Incest 'a fundamental right', says German Ethics Council
Advisory group says practice should be decriminalised as it isn't up to the courts to uphold social taboos
Sexual relationships between siblings should not be illegal, the German Ethics Council has ruled.
The advisory group, made up of prominent scientists, doctors, academics and lawyers, will make the recommendation to the German government after deciding that incest – when occurring between consenting adult siblings – is a fundamental right.
They argue that it should not be up to the courts to uphold social taboos or decide what consenting adults are allowed to do.
"The fundamental right of adult siblings to sexual self-determination is to be weighed more heavily than the abstract idea of protection of the family," they said in a statement according to the German news site The Local.
The ethics review was ordered in the wake of a European Court of Human Rights ruling against a German man known as Patrick S, whose case has generated much public debate on the issue. Patrick has four children, two of whom are disabled, with his biological sister.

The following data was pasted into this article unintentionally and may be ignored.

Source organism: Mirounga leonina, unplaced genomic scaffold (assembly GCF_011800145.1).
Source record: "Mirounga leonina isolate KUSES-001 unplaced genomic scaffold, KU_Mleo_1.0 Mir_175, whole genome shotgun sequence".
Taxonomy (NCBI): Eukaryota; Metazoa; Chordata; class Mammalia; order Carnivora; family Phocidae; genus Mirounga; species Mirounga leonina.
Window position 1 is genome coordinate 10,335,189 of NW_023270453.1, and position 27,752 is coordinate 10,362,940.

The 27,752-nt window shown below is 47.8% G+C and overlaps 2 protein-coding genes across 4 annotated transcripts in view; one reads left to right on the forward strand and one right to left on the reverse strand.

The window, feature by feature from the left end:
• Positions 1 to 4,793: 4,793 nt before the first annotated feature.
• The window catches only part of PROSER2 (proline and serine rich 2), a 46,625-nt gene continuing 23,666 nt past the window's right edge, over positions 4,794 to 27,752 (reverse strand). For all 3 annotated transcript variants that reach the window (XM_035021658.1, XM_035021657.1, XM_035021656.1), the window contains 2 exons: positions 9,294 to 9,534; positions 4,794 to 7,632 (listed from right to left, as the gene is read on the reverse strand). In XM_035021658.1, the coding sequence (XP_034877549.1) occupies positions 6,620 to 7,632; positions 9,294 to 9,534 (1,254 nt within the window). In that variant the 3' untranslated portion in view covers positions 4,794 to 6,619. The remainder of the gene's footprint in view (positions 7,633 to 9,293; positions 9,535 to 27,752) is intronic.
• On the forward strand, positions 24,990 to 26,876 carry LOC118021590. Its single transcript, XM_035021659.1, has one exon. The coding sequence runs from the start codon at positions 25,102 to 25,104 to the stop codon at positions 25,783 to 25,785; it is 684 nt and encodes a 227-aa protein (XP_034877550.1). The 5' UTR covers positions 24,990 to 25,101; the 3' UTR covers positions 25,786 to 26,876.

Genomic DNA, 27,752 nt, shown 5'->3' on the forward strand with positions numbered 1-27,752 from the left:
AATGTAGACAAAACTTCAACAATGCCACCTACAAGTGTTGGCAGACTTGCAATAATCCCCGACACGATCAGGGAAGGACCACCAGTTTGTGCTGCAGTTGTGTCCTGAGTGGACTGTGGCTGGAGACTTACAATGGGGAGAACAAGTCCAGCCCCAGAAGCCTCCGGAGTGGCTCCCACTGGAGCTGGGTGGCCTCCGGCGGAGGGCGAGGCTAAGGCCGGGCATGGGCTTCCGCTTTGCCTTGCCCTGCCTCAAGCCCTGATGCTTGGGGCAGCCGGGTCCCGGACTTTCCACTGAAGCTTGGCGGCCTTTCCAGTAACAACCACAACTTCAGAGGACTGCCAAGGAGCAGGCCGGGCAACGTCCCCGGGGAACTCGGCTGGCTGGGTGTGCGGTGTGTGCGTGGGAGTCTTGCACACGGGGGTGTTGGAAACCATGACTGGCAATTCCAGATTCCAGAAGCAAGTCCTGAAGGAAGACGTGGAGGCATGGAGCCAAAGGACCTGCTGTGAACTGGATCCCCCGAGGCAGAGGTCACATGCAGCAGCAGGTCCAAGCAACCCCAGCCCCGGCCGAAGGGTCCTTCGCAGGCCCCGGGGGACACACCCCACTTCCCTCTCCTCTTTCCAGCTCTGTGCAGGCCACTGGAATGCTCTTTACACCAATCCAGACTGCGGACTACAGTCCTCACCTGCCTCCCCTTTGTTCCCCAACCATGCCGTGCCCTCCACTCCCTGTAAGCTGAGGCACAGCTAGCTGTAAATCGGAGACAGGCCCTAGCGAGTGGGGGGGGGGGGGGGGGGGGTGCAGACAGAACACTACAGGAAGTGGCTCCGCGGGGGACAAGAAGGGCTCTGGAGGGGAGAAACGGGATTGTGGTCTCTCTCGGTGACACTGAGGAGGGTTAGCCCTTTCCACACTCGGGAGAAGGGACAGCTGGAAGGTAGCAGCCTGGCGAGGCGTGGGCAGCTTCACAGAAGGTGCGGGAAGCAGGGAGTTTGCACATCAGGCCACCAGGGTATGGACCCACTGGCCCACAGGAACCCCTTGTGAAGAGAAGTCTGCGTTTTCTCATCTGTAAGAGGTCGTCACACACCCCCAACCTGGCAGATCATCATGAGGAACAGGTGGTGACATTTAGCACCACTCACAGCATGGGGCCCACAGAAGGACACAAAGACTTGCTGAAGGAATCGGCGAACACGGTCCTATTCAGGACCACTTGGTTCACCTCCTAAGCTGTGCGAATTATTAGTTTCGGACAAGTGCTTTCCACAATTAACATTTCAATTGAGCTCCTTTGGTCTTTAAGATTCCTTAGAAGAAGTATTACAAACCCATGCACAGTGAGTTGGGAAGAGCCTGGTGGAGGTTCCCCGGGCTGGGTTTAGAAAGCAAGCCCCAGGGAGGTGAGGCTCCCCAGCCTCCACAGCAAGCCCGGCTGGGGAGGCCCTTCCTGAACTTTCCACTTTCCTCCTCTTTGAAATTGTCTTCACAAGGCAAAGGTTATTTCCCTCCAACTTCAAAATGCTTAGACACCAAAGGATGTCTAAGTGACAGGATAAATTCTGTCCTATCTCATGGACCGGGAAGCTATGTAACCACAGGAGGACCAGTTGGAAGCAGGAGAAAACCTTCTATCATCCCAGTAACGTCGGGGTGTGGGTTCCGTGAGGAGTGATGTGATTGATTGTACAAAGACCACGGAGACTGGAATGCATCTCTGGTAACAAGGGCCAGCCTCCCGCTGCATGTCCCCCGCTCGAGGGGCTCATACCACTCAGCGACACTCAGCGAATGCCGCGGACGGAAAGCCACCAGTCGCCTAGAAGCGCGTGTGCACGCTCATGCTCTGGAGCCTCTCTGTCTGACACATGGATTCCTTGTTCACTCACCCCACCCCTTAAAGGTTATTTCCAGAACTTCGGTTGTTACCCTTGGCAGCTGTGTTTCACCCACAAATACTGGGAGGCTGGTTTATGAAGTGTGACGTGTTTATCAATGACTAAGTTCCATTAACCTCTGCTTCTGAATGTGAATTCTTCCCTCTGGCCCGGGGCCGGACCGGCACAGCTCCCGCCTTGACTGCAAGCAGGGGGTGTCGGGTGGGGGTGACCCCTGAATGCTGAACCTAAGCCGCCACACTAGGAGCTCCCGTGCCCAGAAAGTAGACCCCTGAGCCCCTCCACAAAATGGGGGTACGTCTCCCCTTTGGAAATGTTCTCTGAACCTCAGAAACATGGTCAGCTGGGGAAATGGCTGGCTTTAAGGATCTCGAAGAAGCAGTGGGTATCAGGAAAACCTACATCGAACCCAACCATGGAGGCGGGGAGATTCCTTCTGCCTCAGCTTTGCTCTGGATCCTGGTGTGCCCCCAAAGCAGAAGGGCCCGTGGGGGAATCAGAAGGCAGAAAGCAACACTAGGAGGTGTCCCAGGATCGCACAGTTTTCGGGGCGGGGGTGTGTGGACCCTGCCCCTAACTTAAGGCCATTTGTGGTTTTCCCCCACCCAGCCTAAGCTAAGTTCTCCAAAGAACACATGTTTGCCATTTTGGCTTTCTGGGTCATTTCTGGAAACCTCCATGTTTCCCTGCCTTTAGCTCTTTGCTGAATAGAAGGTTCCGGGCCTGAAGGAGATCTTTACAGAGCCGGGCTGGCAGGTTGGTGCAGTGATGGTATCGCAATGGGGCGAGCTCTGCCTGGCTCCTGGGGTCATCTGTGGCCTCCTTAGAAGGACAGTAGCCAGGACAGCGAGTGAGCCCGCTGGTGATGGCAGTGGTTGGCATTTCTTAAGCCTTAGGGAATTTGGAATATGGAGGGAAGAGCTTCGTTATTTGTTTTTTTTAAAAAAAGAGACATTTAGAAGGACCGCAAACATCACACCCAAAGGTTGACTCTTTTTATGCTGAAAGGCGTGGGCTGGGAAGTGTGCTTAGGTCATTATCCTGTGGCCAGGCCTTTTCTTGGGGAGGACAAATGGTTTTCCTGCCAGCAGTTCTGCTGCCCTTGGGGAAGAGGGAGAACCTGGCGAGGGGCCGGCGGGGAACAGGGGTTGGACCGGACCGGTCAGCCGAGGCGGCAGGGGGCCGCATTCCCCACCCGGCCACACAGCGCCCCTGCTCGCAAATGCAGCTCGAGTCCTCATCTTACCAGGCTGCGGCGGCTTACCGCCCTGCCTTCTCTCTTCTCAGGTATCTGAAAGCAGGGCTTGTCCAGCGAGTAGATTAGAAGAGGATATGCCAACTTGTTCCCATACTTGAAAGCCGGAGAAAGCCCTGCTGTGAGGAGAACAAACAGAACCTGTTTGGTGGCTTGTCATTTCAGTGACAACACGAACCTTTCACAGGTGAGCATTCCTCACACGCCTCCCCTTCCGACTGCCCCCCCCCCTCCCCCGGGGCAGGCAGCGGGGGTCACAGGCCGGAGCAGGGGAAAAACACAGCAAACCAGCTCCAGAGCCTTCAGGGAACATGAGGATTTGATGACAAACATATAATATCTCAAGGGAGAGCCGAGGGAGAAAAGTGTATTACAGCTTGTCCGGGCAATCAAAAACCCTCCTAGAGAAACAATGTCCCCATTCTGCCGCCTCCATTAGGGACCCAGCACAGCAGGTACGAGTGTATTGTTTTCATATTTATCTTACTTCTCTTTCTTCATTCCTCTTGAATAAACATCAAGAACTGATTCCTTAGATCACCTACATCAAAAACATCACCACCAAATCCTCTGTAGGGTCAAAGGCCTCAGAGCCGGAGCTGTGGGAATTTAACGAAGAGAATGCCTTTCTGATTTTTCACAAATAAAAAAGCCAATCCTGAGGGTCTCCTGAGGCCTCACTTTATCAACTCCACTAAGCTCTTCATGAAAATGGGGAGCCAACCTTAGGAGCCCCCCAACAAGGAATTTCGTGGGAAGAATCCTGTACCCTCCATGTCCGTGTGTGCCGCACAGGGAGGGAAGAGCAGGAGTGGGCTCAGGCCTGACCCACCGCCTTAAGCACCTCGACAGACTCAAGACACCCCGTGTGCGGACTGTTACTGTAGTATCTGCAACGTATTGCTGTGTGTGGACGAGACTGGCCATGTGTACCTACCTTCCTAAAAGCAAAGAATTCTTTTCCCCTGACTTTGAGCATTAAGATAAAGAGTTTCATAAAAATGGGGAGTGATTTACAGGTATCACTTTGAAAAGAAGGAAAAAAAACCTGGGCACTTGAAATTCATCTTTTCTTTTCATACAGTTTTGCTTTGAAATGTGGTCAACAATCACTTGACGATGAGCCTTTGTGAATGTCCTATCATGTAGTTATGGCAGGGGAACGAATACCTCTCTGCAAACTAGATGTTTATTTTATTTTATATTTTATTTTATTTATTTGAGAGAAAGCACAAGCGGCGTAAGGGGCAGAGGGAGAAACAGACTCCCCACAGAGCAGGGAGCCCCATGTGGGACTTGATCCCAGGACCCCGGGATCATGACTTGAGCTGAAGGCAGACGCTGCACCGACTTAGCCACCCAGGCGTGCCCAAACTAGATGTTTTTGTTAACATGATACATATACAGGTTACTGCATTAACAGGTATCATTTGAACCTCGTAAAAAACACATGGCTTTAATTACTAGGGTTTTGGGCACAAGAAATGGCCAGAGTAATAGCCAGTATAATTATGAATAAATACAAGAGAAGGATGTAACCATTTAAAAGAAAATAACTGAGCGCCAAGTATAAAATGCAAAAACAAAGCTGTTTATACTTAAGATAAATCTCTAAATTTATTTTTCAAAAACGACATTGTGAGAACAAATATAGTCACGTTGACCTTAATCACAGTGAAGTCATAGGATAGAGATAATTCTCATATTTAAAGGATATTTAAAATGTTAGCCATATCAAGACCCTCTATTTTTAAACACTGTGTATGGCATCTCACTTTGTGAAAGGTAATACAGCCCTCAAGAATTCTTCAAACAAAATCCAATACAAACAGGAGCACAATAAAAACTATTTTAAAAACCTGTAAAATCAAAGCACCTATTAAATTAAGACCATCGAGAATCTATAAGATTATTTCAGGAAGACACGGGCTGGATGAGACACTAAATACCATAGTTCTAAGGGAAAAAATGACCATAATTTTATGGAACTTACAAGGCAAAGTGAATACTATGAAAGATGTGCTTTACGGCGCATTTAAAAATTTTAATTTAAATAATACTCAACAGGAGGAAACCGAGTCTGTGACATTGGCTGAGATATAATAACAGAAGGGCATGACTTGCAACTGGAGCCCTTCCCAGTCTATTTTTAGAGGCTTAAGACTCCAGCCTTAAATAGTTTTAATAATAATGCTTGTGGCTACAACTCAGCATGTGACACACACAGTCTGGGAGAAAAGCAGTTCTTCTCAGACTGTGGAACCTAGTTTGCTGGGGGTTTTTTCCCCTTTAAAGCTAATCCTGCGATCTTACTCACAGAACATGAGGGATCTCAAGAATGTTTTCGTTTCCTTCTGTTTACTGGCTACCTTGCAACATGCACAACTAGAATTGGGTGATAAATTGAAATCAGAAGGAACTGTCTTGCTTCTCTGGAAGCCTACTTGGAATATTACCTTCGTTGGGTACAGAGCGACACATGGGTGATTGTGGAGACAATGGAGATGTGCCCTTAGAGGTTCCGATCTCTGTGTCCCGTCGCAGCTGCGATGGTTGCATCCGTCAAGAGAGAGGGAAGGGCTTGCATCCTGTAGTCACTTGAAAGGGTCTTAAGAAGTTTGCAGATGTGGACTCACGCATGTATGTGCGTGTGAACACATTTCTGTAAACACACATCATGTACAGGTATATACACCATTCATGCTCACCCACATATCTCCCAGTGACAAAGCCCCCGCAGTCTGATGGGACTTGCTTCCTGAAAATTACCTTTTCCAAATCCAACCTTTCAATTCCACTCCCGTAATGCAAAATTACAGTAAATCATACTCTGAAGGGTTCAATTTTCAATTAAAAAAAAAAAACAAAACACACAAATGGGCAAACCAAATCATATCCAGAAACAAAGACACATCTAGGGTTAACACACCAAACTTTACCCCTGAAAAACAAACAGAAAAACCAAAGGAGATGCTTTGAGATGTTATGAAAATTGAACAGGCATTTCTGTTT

The ethics committee said the siblings they interviewed described how difficult life was under current law. "They feel that their basic rights are not respected and [they are] forced into secrecy or denial of their love," it said.
Incest is illegal in most countries in the world, including the UK, where in 2004 the law was tightened to include not only blood relatives, but also foster and adoptive parents and live-in partners.
Opponents of decriminalisation cite the genetic risks of incest, as closely related parents will produce children with less diversity in their DNA which increases their chances of having rare genetic diseases, as well as mental and physical disabilities.
While the committee found that the choice of sexual partner was a fundamental right, The Guardian's Paul Behrens argues that "human rights come with limitations." But he concedes that the debate about the criminality of incest is far from over.
Angela Merkel's Christian Democrat government is unlikely to adopt the measures, according to her spokesperson. "Eliminating the threat of punishment against incestuous acts within families would run counter to the protection of undisturbed development for children," she said.